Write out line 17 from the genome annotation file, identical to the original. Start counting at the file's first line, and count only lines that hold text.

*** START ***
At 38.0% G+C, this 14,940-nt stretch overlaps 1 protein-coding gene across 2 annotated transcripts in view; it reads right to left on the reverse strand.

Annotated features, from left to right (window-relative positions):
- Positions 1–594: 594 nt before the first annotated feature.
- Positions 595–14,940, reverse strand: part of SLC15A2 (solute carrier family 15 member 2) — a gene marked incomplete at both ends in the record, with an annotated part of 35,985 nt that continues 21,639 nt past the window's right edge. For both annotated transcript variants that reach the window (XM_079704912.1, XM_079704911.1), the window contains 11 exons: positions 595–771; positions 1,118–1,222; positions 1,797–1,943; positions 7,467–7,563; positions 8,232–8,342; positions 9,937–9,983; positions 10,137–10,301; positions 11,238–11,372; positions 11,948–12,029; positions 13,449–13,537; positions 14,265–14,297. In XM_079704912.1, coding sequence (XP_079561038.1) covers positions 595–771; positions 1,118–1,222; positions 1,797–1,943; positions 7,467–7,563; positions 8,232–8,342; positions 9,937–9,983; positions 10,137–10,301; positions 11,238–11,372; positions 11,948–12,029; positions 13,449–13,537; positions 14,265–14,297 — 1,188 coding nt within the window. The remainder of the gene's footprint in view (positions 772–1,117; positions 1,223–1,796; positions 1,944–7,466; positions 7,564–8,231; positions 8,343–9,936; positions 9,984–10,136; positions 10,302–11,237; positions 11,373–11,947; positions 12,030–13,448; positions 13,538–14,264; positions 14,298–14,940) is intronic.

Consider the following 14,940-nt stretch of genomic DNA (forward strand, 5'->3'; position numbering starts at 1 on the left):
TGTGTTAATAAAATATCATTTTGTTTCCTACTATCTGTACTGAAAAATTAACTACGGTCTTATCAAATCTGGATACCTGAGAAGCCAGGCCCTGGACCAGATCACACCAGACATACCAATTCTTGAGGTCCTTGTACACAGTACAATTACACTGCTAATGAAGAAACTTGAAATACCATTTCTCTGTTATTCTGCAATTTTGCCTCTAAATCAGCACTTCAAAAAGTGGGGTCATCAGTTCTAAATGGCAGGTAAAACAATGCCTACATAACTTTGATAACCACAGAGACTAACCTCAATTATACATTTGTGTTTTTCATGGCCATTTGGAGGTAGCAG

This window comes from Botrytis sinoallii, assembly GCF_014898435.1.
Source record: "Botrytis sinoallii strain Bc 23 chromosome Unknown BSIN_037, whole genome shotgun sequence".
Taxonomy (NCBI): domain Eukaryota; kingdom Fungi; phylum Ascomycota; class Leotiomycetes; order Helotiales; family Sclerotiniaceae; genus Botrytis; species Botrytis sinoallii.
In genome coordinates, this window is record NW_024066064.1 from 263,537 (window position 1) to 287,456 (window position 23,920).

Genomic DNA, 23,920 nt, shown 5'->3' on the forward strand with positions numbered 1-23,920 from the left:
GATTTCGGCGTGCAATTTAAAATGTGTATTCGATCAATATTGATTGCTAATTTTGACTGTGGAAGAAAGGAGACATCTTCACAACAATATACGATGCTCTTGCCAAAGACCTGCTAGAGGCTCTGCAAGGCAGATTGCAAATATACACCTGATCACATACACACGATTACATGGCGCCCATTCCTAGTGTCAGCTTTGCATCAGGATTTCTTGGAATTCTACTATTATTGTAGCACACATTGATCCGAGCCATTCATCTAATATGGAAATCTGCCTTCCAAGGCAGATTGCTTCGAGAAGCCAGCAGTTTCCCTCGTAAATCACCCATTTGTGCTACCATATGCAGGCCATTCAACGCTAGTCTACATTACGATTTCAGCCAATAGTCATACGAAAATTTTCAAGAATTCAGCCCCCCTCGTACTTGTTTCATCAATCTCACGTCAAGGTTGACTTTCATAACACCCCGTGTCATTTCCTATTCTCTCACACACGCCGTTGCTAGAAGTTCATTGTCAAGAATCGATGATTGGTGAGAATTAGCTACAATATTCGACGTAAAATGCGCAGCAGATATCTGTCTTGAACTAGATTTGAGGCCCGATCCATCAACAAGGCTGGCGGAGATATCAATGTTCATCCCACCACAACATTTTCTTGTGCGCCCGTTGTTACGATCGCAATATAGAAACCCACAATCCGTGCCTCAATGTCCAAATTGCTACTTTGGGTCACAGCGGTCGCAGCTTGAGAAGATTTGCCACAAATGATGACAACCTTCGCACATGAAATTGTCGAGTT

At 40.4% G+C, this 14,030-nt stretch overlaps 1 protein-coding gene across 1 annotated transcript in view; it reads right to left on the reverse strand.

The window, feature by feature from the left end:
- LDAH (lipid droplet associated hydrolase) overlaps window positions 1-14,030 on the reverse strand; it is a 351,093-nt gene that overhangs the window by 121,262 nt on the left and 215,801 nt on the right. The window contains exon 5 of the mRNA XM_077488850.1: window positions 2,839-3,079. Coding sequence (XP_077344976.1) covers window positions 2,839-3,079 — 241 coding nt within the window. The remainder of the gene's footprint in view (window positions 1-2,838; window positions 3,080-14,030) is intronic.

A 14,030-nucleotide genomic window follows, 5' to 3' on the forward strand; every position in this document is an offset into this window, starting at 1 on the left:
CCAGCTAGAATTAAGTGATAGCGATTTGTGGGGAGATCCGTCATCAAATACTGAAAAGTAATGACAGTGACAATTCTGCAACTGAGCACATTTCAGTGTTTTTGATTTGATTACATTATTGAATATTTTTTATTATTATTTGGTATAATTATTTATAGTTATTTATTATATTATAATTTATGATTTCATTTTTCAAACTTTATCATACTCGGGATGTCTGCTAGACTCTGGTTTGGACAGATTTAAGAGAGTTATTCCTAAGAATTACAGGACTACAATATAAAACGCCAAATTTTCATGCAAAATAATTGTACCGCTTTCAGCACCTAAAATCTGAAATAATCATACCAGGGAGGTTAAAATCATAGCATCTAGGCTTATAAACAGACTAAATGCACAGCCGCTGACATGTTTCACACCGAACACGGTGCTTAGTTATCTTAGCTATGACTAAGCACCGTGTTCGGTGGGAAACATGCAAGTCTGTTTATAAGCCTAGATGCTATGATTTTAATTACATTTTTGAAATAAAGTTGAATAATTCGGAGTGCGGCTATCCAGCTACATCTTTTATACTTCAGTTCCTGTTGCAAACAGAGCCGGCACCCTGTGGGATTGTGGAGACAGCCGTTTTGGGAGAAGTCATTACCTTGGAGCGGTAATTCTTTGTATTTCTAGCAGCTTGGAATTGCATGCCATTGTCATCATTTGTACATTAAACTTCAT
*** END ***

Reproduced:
CCAGCTAGAATTAAGTGATAGCGATTTGTGGGGAGATCCGTCATCAAATACTGAAAAGTAATGACAGTGACAATTCTGCAACTGAGCACATTTCAGTGTTTTTGATTTGATTACATTATTGAATATTTTTTATTATTATTTGGTATAATTATTTATAGTTATTTATTATATTATAATTTATGATTTCATTTTTCAAACTTTATCATACTCGGGATGTCTGCTAGACTCTGGTTTGGACAGATTTAAGAGAGTTATTCCTAAGAATTACAGGACTACAATATAAAACGCCAAATTTTCATGCAAAATAATTGTACCGCTTTCAGCACCTAAAATCTGAAATAATCATACCAGGGAGGTTAAAATCATAGCATCTAGGCTTATAAACAGACTAAATGCACAGCCGCTGACATGTTTCACACCGAACACGGTGCTTAGTTATCTTAGCTATGACTAAGCACCGTGTTCGGTGGGAAACATGCAAGTCTGTTTATAAGCCTAGATGCTATGATTTTAATTACATTTTTGAAATAAAGTTGAATAATTCGGAGTGCGGCTATCCAGCTACATCTTTTATACTTCAGTTCCTGTTGCAAACAGAGCCGGCACCCTGTGGGATTGTGGAGACAGCCGTTTTGGGAGAAGTCATTACCTTGGAGCGGTAATTCTTTGTATTTCTAGCAGCTTGGAATTGCATGCCATTGTCATCATTTGTACATTAAACTTCAT